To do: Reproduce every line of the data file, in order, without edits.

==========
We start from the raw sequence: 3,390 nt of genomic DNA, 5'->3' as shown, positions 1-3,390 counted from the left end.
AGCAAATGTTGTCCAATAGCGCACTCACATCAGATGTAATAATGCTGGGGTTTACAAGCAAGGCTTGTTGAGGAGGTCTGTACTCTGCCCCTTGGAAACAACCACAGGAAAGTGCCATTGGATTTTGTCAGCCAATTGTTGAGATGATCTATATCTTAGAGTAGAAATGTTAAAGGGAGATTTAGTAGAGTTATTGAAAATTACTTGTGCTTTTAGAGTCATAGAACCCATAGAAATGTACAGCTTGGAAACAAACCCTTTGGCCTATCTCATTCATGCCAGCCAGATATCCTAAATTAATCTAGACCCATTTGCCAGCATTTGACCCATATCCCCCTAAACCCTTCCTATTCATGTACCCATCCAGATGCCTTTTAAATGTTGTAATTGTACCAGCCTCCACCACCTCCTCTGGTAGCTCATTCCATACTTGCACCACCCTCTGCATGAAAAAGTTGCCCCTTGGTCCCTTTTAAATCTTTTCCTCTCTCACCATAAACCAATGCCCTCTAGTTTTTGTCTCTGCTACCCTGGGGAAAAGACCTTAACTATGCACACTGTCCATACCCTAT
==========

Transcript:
We start from the raw sequence: 3,390 nt of genomic DNA, 5'->3' as shown, positions 1-3,390 counted from the left end.
AGCAAATGTTGTCCAATAGCGCACTCACATCAGATGTAATAATGCTGGGGTTTACAAGCAAGGCTTGTTGAGGAGGTCTGTACTCTGCCCCTTGGAAACAACCACAGGAAAGTGCCATTGGATTTTGTCAGCCAATTGTTGAGATGATCTATATCTTAGAGTAGAAATGTTAAAGGGAGATTTAGTAGAGTTATTGAAAATTACTTGTGCTTTTAGAGTCATAGAACCCATAGAAATGTACAGCTTGGAAACAAACCCTTTGGCCTATCTCATTCATGCCAGCCAGATATCCTAAATTAATCTAGACCCATTTGCCAGCATTTGACCCATATCCCCCTAAACCCTTCCTATTCATGTACCCATCCAGATGCCTTTTAAATGTTGTAATTGTACCAGCCTCCACCACCTCCTCTGGTAGCTCATTCCATACTTGCACCACCCTCTGCATGAAAAAGTTGCCCCTTGGTCCCTTTTAAATCTTTTCCTCTCTCACCATAAACCAATGCCCTCTAGTTTTTGTCTCTGCTACCCTGGGGAAAAGACCTTAACTATGCACACTGTCCATACCCTAT